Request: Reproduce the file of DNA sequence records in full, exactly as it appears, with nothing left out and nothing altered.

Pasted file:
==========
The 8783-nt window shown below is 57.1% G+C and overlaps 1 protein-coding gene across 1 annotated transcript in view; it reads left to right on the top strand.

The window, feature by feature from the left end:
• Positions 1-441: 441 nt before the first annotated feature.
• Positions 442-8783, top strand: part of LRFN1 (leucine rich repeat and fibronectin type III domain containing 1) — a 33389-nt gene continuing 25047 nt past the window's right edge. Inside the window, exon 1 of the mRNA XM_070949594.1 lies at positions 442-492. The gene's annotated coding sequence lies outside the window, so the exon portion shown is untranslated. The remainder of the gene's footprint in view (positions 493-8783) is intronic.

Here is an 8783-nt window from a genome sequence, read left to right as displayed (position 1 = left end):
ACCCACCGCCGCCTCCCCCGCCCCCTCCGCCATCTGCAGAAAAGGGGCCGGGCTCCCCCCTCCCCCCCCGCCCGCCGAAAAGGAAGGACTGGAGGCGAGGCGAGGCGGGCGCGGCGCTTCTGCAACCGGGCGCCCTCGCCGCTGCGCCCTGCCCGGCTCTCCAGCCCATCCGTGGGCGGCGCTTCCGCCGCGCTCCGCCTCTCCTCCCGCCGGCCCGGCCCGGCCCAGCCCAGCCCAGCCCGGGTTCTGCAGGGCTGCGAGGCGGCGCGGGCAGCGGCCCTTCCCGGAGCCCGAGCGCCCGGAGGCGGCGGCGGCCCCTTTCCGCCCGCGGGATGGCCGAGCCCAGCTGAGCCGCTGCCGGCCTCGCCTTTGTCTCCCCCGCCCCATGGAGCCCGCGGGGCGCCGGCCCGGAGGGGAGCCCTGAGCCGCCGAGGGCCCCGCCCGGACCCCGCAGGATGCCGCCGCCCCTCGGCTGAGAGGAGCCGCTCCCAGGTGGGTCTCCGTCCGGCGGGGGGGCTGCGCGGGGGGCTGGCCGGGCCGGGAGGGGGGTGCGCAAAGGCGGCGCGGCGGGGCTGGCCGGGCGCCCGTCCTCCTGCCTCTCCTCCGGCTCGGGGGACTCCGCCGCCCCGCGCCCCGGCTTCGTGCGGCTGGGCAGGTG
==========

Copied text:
The 8783-nt window shown below is 57.1% G+C and overlaps 1 protein-coding gene across 1 annotated transcript in view; it reads left to right on the top strand.

The window, feature by feature from the left end:
• Positions 1-441: 441 nt before the first annotated feature.
• Positions 442-8783, top strand: part of LRFN1 (leucine rich repeat and fibronectin type III domain containing 1) — a 33389-nt gene continuing 25047 nt past the window's right edge. Inside the window, exon 1 of the mRNA XM_070949594.1 lies at positions 442-492. The gene's annotated coding sequence lies outside the window, so the exon portion shown is untranslated. The remainder of the gene's footprint in view (positions 493-8783) is intronic.

Here is an 8783-nt window from a genome sequence, read left to right as displayed (position 1 = left end):
ACCCACCGCCGCCTCCCCCGCCCCCTCCGCCATCTGCAGAAAAGGGGCCGGGCTCCCCCCTCCCCCCCCGCCCGCCGAAAAGGAAGGACTGGAGGCGAGGCGAGGCGGGCGCGGCGCTTCTGCAACCGGGCGCCCTCGCCGCTGCGCCCTGCCCGGCTCTCCAGCCCATCCGTGGGCGGCGCTTCCGCCGCGCTCCGCCTCTCCTCCCGCCGGCCCGGCCCGGCCCAGCCCAGCCCAGCCCGGGTTCTGCAGGGCTGCGAGGCGGCGCGGGCAGCGGCCCTTCCCGGAGCCCGAGCGCCCGGAGGCGGCGGCGGCCCCTTTCCGCCCGCGGGATGGCCGAGCCCAGCTGAGCCGCTGCCGGCCTCGCCTTTGTCTCCCCCGCCCCATGGAGCCCGCGGGGCGCCGGCCCGGAGGGGAGCCCTGAGCCGCCGAGGGCCCCGCCCGGACCCCGCAGGATGCCGCCGCCCCTCGGCTGAGAGGAGCCGCTCCCAGGTGGGTCTCCGTCCGGCGGGGGGGCTGCGCGGGGGGCTGGCCGGGCCGGGAGGGGGGTGCGCAAAGGCGGCGCGGCGGGGCTGGCCGGGCGCCCGTCCTCCTGCCTCTCCTCCGGCTCGGGGGACTCCGCCGCCCCGCGCCCCGGCTTCGTGCGGCTGGGCAGGTG